Anthro in the news 4/14/14

• Health equity, smart aid, and “stupid deaths”

KPBS radio (San Diego) interviewed medical anthropologist and health activist Paul Farmer about how to improve health care around the world.

Farmer talked about how to ensure equal access to health care through smart aid and the need to avoid what he calls “stupid deaths.” He comments on the “equity approach” in responding to a question about the aftermath of the Rwanda genocide.

He also addresses tough questions about HIV/AIDs and how to help the poorest people.

• Jim Kim: On leadership and cholera

The Washington Post carried a brief interview (embedded below) with Jim Yong Kim, president of the World Bank and a medical anthropologist and physician.

Kim discusses leadership and the need to develop a thick skin, in some areas, and openness in others.

During the April 12 meetings of the World Bank, Kim called for a renewed sense of urgency and more coordination from the international community to help Haiti eliminate cholera, which has killed thousands of Haitians since its outbreak in October 2010.

• Sports, power, and universities

In The Financial Times, Gillian Tett wrote an article inspired by a new book by Bill Cohan, a banker turned journalist who has previously written exposés on Goldman Sachs and Bear Stearns.

His book is an account of a 2006 rape allegations against Duke University’s men’s lacrosse team. Tett, who has a Ph.D. in cultural anthropology, says:

“And after reading his exhaustive, fascinating tale, The Price of Silence, the only thing that surprises me is that there are not more academics working in this nascent discipline of sports anthropology, given how much material there is to explore.” At the end of her article, Tett asks another big question: “…why should universities be so dominated by sports?”

• What is a religious experience?

The Pacific Standard carried an article discussing Barbara Ehrenreich’s book, Living With a Wild God: A Nonbeliever’s Search for the Truth About Everything, about her teen-age experiences with religion and becoming a non-believer.

The article contrasts Ehrenreich’s “wrestling” with a religious experience and her attempt to account for it with neuroscience versus the “easy acceptance” of mystical encounters by Christian believers as described by cultural anthropologist Tanya Luhrmann in her book When God Talks Back: Understanding the American Evangelical Relationship With God. Luhrmann’s book is based on research in Chicago and Palo Alto, California.

• God talks back to you on a CD

An article in The Huffington Post by a Christian pastor discusses World Vision and Evangelical Christianity and describes the importance to the writer of listening to a CD prepared by Tanya Luhrmann, cultural anthropology professor at Stanford University.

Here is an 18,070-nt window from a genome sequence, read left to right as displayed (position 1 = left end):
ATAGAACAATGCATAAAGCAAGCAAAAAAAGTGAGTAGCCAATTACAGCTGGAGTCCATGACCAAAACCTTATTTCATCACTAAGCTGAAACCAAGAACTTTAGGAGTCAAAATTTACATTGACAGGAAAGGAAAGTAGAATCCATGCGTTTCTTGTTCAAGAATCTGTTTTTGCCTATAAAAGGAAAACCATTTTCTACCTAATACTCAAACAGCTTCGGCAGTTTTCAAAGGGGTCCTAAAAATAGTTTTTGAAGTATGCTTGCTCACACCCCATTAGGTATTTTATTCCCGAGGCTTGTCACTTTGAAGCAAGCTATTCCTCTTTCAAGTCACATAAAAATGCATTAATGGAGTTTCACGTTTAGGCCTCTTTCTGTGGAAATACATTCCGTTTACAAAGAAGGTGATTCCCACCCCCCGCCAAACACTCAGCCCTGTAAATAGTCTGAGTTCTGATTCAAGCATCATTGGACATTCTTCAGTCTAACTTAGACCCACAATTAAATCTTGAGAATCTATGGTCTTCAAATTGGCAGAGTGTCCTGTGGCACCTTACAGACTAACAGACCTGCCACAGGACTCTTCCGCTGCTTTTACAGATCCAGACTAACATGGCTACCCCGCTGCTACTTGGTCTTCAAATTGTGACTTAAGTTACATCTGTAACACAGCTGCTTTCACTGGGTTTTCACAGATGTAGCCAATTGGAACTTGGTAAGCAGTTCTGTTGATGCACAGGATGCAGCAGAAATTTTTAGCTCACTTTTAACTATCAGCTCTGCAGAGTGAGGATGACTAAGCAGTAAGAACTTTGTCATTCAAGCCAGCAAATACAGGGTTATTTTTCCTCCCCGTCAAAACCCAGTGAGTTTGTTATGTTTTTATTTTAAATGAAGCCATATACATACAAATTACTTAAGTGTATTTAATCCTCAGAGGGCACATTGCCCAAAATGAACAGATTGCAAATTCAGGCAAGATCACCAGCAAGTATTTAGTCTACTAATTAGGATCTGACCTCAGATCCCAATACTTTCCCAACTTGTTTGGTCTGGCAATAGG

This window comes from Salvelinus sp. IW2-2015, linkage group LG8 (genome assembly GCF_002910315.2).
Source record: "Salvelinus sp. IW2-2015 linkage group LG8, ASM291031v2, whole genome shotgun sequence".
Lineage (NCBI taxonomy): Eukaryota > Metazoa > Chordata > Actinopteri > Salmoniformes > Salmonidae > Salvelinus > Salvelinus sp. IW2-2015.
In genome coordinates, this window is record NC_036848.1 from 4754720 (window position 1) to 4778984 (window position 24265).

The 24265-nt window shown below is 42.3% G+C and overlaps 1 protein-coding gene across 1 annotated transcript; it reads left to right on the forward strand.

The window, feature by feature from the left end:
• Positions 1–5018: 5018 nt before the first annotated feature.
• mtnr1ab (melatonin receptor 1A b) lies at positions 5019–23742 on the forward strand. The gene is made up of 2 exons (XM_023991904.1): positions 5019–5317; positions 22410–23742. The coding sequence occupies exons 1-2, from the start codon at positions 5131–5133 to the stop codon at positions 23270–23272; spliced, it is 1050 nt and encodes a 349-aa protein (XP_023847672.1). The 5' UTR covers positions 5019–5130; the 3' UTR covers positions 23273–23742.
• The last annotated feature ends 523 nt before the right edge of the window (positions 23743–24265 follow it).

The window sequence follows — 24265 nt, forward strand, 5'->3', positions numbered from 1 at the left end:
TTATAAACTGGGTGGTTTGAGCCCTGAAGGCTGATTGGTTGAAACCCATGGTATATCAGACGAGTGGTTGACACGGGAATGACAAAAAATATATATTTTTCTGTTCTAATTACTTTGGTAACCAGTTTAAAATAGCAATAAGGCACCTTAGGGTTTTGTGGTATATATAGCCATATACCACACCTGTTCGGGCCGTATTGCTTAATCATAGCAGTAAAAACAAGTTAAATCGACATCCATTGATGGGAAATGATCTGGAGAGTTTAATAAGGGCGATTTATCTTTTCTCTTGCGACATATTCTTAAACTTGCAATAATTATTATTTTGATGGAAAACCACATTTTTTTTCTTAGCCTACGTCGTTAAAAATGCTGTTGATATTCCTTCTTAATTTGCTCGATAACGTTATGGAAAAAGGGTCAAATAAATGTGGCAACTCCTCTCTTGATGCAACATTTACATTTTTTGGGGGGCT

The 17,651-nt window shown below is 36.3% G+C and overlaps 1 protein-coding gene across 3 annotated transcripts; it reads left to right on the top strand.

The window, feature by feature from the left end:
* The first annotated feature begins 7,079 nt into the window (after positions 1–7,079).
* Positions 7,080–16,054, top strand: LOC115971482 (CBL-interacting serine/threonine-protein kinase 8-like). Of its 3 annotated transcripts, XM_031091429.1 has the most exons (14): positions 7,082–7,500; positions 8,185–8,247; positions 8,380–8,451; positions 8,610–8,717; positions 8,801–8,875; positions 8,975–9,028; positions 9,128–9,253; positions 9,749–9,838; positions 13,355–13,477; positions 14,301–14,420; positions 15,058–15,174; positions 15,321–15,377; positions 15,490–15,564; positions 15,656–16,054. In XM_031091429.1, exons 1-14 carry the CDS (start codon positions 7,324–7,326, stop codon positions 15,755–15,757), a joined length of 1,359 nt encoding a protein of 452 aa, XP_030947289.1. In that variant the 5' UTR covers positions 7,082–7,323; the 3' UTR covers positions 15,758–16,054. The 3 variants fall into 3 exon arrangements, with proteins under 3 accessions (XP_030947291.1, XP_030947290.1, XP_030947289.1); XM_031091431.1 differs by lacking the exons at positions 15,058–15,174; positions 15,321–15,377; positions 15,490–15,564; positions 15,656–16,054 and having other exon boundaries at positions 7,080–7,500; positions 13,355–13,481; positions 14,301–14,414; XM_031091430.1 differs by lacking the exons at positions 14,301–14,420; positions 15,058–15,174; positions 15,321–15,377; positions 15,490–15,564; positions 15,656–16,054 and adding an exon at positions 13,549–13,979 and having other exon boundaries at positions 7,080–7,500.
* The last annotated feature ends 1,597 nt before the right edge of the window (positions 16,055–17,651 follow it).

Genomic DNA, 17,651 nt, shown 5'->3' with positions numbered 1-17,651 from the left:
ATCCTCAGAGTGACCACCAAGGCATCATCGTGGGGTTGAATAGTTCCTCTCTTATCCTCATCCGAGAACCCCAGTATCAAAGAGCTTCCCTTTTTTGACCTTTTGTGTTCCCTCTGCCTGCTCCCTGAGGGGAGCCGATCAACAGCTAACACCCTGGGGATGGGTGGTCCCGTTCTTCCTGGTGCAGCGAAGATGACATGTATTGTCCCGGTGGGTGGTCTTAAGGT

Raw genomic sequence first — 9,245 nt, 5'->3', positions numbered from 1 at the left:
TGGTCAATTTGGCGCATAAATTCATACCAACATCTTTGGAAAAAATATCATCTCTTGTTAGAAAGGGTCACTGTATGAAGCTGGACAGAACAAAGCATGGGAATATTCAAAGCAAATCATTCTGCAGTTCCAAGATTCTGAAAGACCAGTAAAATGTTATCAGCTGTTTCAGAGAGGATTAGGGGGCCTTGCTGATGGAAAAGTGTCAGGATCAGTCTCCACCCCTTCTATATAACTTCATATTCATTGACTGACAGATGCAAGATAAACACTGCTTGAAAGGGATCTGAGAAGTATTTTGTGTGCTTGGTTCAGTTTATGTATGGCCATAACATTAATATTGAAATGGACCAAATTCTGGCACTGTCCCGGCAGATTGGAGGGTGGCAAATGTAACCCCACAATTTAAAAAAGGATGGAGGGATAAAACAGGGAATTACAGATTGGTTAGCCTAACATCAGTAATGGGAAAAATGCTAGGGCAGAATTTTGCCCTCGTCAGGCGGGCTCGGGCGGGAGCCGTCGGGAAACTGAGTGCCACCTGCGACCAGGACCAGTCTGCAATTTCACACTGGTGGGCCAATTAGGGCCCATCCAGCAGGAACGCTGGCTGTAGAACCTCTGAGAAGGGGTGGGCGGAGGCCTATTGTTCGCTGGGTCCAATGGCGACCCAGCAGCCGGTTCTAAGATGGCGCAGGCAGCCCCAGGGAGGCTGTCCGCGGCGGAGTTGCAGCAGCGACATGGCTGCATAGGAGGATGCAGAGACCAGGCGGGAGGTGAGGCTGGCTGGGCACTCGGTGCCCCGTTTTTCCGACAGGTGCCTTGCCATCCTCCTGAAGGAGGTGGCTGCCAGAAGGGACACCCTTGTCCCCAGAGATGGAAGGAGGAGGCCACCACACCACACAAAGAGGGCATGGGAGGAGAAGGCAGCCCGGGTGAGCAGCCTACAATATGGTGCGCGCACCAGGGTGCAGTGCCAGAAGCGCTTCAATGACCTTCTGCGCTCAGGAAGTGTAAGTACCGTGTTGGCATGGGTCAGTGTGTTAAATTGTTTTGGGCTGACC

• Take that anthro degree and…

Steles of the Sky
Book cover

…become a fantasy/science fiction writer. Elizabeth Bear is one of the hottest fantasy writers around, having recently completed her Eternal Sky trilogy, which calls “the most significant epic fantasy published in the last decade.”

[Blogger’s note: Bear mentions her “training in anthropology” in Wired magazine; I cannot find any more information about where she studied anthropology or if she earned a degree in it. In any case, anthropology has clearly inspired her writing and perspectives.]

• Before the Silk Road, traders walked the walk

The New York Times and other media reported on findings published in Proceedings of the Royal Society B, about the early trading patterns that led to the later emergence of the trade route known as the Silk Road.

Nomadic shepherds in the high plains of Central Asia used grain imported from China and southwestern Asia more than 5,000 years ago, perhaps to sprinkle over bodies in funeral rituals. The discovery came from a recent investigation of burial sites in Kazakhstan.

The team, led by Michael Frachetti, an archaeologist at Washington University in St. Louis, included a botanist and local archaeologists as well as Frachetti’s graduate students who found remnants of grains from the period in an ancient domestic oven, a storage vessel.

The nomads moved by foot, spending winters in warmer valleys and summers in the mountains. Their seasonal moves broadened their interactions and helped disperse the grains.

• Very old wine cellar still in the news

Wine glass
Source: danieltrump

In its weekly food section, The Washington Post included an article describing the research of Eric Cline, professor of archaeology and classics at the George Washington University in an archaeological dig at Tel Kabri, Israel, located near the Lebanon border and the Mediterranean.

It was delivered by Cline, co-director of the project. The 75-acre site is considered to house one of the world’s earliest wine cellars. It is a palace storage room dating to the Middle Bronze Age, about 1700 B.C.E. Tests on residue inside 32 of the vessels revealed tartaric acid, proof that the jars held wine.

There was also evidence of spices, herbs and honey, used to flavor the wine and resins to preserve it.

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